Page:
As always the new edition of Cambria Magazine has a number of interesting articles on a variety of subjects. The ones that have immediately caught my eye and to which I shall return are "The Big Independence Question" by Owen Donovan who blogs under the name Oggy Bloggy Ogwr (naturally!); "Glorious Retreat" by Caroline Juler on the restoration of Roch Castle which was once the home of Lucy Walter, mistress to Charles II and mother of the (later beheaded) Duke of Monmouth, not to mention 8 x great grandmother to Diana, Princess of Wales; "Winds of Change" by Brian Davies on the beauties of Pumlumon; Lawrence Kelly's exploration of The Vale of Glamorgan; Peter N Williams on the history of Welsh coal. Patrick Thomas (my parents' vicar) writes about his visits to Armenia, similarities between Armenian and Welsh (both Indo-European languages) and the resilience of the Armenian people in maintaining their identity; all of this reminded me of when I first moved to London and lodged, along with my oldest friend, with a French-Armenian lady - I wish now that I had talked to her about Armenia and found out more about the country.
In addition to these riches, there's an article by Rita Tate about Ifor Thomas, the photographer; also an appreciation of the Swansea artist Patricia Briggs by Adam Salkeld and a fond obituary of Philip Madoc by Meic Stephens.
A book review which caught my eye was for "The Thoughts and Happenings of Wilfred Price, Purveyor of Superior Funerals" by Wendy Jones, which sounds delightful.
Finally, there's an article by Denley Owen, who is publishing "Powell Maesgwynne" via Cymdeithas Hunafiaethau Sir Gaerfyrddin, on WRH Powell, a radical Liberal MP of the 19th century. The heir to the Maesgwynne estate near Llanboidy, Carmarthenshire, he was called home from Christ Church, Oxford, in 1840 to help deal with the Rebecca uprising. Powell, however, sided with the oppressed and helped stop the replacement of the turnpike gates at Efailwen and Maesgwynne and the erection of new ones between Llanboidy and Whitland. Later he built a school at Llanboidy where 230 pupils were educated at his own expense and advocated ending the hiring-fairs. He was a really remarkable man, judging by this article.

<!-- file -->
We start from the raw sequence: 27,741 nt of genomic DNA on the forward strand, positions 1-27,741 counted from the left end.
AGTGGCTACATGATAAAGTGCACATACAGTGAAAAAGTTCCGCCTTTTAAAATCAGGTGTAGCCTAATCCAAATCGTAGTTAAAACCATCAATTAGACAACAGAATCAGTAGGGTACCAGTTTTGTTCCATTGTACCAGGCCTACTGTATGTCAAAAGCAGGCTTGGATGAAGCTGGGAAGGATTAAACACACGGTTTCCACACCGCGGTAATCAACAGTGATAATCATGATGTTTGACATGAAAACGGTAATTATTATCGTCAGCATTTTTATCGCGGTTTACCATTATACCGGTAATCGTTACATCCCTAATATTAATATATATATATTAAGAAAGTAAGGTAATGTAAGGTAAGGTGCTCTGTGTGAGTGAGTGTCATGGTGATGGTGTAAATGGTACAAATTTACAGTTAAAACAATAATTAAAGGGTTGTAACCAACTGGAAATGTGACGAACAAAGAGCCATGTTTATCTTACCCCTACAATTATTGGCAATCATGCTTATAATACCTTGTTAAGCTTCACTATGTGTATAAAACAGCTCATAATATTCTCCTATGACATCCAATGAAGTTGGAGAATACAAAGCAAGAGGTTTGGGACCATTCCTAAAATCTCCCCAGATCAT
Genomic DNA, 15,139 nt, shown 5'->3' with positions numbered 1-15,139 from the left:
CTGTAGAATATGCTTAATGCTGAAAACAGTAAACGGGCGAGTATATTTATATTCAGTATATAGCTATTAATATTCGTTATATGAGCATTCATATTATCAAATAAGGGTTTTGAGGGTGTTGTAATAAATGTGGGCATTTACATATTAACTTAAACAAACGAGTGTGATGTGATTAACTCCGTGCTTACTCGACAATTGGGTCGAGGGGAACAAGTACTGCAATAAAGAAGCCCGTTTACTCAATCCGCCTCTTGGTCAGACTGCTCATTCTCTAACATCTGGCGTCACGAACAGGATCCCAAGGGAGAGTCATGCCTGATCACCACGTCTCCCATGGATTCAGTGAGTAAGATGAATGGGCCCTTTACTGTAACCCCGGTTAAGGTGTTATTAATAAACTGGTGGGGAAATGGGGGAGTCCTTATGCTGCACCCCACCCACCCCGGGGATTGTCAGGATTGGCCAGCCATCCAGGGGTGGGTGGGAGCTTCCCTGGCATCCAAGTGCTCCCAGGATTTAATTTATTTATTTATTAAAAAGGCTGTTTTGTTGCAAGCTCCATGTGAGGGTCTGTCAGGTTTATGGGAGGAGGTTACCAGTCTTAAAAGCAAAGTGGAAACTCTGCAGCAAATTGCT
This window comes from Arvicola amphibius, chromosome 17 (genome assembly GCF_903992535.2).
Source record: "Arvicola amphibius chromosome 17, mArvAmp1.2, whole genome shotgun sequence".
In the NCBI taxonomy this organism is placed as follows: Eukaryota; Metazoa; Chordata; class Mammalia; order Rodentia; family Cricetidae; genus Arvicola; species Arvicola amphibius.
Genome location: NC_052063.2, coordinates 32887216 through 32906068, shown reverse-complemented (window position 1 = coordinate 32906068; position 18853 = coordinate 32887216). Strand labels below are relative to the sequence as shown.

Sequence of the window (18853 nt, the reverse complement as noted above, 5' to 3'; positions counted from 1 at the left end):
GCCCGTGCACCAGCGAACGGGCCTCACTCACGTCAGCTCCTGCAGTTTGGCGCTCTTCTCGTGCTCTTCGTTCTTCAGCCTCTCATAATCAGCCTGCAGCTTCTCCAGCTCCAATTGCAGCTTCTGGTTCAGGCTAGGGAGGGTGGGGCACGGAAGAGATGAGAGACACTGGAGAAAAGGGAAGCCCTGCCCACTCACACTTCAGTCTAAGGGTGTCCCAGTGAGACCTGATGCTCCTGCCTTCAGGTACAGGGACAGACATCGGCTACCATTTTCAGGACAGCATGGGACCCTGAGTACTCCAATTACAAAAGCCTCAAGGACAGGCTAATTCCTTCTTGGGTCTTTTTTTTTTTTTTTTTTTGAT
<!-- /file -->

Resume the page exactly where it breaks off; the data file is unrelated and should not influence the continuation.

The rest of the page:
See more about the magazine at www.cambriamagazine.com
I think they asked me to submit an article a few years ago - not sure if they published it or not. I must dig through my stuff. Seems to be a lot of intersting items in the mag - what is it, about $10 for 6 issues a year?
It's under £20 per annum for the 6 issues. I'm not sure what they charge for overseas. You can read back issues on their website although I'm not sure how far back they go. You could always contact them about your article.
Just looked - 18 GBP - about $28 - for 6 issues; it doesn't give a postage rate. The on-line archive lists only 4 from 2009 and 1 from 2010. Each issue seems to contain about 60-70 pages, so lots of information. Much of the content is not topical, so there's no problem if one wants to just read the archived issues.
I just purchased the download version. Thanks for the recommendation.
Good, Harold. They want plenty of subscribers! It's a good quality magazine.
The latest, Summer 2012 Edition of 'CAMBRIA' is now out. One of its featured articles is about coal:
It can be downloaded for less than $4.00 - £1.99 to be exact! See here:
Note: There are 6 archived Editions (viewable online) - see here, for which they are. Just hit the 'Read back issues online' tab. Here is a sampling of the contents ofd one of them: Spring 2010 online
There's an article about Twm Siôn Cati on page 30 of the Summer 2009 edition - viewable online. Just HAD to mention that so I could use the Alt 0244 coding! LOL